A common cognitive profile in elderly fallers and in patients with Parkinson's disease: the prominence of impaired executive function and attention

Exp Aging Res. Oct-Dec 2006;32(4):411-29. doi: 10.1080/03610730600875817.

Abstract

The present study examined the cognitive profile of elderly fallers relative to healthy elderly controls and patients with Parkinson's disease (PD), a positive-control group, using a computerized battery. Fallers performed more poorly than controls on executive function, attention, and motor skills, but performed comparably on memory, information processing and the Mini-Mental State Examination. A similar profile was evident for PD patients. However, unlike PD patients, fallers were abnormally inconsistent in their reaction times. These findings indicate that elderly fallers may have a unique cognitive processing deficit (i.e., variability of response timing) and underscore the importance of executive function and attention as potential targets for fall risk screening and interventions.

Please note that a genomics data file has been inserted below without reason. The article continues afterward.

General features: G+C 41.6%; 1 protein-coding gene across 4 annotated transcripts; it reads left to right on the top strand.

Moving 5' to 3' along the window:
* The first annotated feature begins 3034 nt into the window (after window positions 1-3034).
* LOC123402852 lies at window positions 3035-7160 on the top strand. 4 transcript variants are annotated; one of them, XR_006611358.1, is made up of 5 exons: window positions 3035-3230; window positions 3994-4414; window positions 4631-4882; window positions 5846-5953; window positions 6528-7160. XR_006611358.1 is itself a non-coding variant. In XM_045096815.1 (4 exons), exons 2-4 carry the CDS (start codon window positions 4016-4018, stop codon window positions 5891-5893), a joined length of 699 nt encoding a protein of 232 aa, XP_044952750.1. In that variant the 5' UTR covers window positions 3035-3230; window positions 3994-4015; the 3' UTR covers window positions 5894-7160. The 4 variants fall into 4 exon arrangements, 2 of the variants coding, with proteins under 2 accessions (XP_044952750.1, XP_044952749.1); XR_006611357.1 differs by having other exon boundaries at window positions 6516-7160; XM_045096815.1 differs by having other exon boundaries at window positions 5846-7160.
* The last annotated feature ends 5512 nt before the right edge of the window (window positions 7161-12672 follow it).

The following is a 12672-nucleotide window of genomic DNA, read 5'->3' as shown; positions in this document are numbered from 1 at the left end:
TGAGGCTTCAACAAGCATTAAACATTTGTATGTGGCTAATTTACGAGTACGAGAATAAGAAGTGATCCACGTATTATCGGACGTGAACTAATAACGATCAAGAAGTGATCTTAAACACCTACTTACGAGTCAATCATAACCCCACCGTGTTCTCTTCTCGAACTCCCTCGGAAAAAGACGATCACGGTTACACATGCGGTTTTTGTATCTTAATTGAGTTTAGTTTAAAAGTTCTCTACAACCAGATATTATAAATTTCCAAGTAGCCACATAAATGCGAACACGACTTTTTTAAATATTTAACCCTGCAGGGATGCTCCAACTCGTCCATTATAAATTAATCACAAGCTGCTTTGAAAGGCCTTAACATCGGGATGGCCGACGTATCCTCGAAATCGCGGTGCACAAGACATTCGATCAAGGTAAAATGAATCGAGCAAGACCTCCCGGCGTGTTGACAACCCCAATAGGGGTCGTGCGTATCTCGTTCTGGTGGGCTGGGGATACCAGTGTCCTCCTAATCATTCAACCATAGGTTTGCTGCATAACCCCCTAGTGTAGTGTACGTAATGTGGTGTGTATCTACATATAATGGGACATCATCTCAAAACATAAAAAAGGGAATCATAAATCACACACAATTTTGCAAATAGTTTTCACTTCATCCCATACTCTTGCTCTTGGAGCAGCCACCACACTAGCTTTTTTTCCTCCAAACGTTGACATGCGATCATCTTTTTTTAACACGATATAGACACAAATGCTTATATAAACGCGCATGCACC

Publication types

  • Research Support, N.I.H., Extramural
  • Research Support, Non-U.S. Gov't

MeSH terms

  • Accidental Falls*
  • Aged
  • Aged, 80 and over
  • Attention*
  • Cognition Disorders / physiopathology*
  • Disability Evaluation
  • Female
  • Humans
  • Male
  • Memory
  • Middle Aged
  • Neuropsychological Tests
  • Parkinson Disease / physiopathology*
  • Reaction Time